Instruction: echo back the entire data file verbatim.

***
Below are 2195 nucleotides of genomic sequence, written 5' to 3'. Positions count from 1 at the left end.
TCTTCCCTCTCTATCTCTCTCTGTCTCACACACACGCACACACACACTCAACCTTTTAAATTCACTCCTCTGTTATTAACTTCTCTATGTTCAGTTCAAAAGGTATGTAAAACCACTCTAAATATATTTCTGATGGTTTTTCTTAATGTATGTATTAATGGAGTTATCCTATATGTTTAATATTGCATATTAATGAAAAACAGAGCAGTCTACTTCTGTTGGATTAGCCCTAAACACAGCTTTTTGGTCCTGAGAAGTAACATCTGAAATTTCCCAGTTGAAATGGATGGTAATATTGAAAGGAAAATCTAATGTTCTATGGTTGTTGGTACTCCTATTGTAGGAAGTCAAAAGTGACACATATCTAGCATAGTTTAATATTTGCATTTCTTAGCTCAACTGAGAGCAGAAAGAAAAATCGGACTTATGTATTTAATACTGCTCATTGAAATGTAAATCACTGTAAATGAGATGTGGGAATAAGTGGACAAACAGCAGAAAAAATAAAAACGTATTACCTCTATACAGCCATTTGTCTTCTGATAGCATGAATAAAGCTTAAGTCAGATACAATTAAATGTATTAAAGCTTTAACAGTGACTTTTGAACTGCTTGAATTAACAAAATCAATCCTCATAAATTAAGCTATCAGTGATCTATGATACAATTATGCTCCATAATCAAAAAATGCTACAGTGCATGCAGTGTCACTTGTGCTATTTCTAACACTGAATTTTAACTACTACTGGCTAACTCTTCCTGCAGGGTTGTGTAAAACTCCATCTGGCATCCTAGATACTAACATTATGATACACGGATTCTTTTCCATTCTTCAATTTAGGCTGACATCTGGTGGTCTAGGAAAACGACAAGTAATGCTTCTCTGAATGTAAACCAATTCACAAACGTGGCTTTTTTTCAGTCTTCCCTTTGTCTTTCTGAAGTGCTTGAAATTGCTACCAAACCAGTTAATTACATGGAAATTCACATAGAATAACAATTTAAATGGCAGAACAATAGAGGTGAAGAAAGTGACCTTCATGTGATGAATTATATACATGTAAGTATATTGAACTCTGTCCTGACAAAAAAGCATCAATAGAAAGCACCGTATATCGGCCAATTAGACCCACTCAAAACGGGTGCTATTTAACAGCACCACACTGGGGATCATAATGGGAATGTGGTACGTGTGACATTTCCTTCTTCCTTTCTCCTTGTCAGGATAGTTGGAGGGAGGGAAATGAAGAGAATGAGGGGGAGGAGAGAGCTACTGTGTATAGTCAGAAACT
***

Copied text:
Below are 2195 nucleotides of genomic sequence, written 5' to 3'. Positions count from 1 at the left end.
TCTTCCCTCTCTATCTCTCTCTGTCTCACACACACGCACACACACACTCAACCTTTTAAATTCACTCCTCTGTTATTAACTTCTCTATGTTCAGTTCAAAAGGTATGTAAAACCACTCTAAATATATTTCTGATGGTTTTTCTTAATGTATGTATTAATGGAGTTATCCTATATGTTTAATATTGCATATTAATGAAAAACAGAGCAGTCTACTTCTGTTGGATTAGCCCTAAACACAGCTTTTTGGTCCTGAGAAGTAACATCTGAAATTTCCCAGTTGAAATGGATGGTAATATTGAAAGGAAAATCTAATGTTCTATGGTTGTTGGTACTCCTATTGTAGGAAGTCAAAAGTGACACATATCTAGCATAGTTTAATATTTGCATTTCTTAGCTCAACTGAGAGCAGAAAGAAAAATCGGACTTATGTATTTAATACTGCTCATTGAAATGTAAATCACTGTAAATGAGATGTGGGAATAAGTGGACAAACAGCAGAAAAAATAAAAACGTATTACCTCTATACAGCCATTTGTCTTCTGATAGCATGAATAAAGCTTAAGTCAGATACAATTAAATGTATTAAAGCTTTAACAGTGACTTTTGAACTGCTTGAATTAACAAAATCAATCCTCATAAATTAAGCTATCAGTGATCTATGATACAATTATGCTCCATAATCAAAAAATGCTACAGTGCATGCAGTGTCACTTGTGCTATTTCTAACACTGAATTTTAACTACTACTGGCTAACTCTTCCTGCAGGGTTGTGTAAAACTCCATCTGGCATCCTAGATACTAACATTATGATACACGGATTCTTTTCCATTCTTCAATTTAGGCTGACATCTGGTGGTCTAGGAAAACGACAAGTAATGCTTCTCTGAATGTAAACCAATTCACAAACGTGGCTTTTTTTCAGTCTTCCCTTTGTCTTTCTGAAGTGCTTGAAATTGCTACCAAACCAGTTAATTACATGGAAATTCACATAGAATAACAATTTAAATGGCAGAACAATAGAGGTGAAGAAAGTGACCTTCATGTGATGAATTATATACATGTAAGTATATTGAACTCTGTCCTGACAAAAAAGCATCAATAGAAAGCACCGTATATCGGCCAATTAGACCCACTCAAAACGGGTGCTATTTAACAGCACCACACTGGGGATCATAATGGGAATGTGGTACGTGTGACATTTCCTTCTTCCTTTCTCCTTGTCAGGATAGTTGGAGGGAGGGAAATGAAGAGAATGAGGGGGAGGAGAGAGCTACTGTGTATAGTCAGAAACT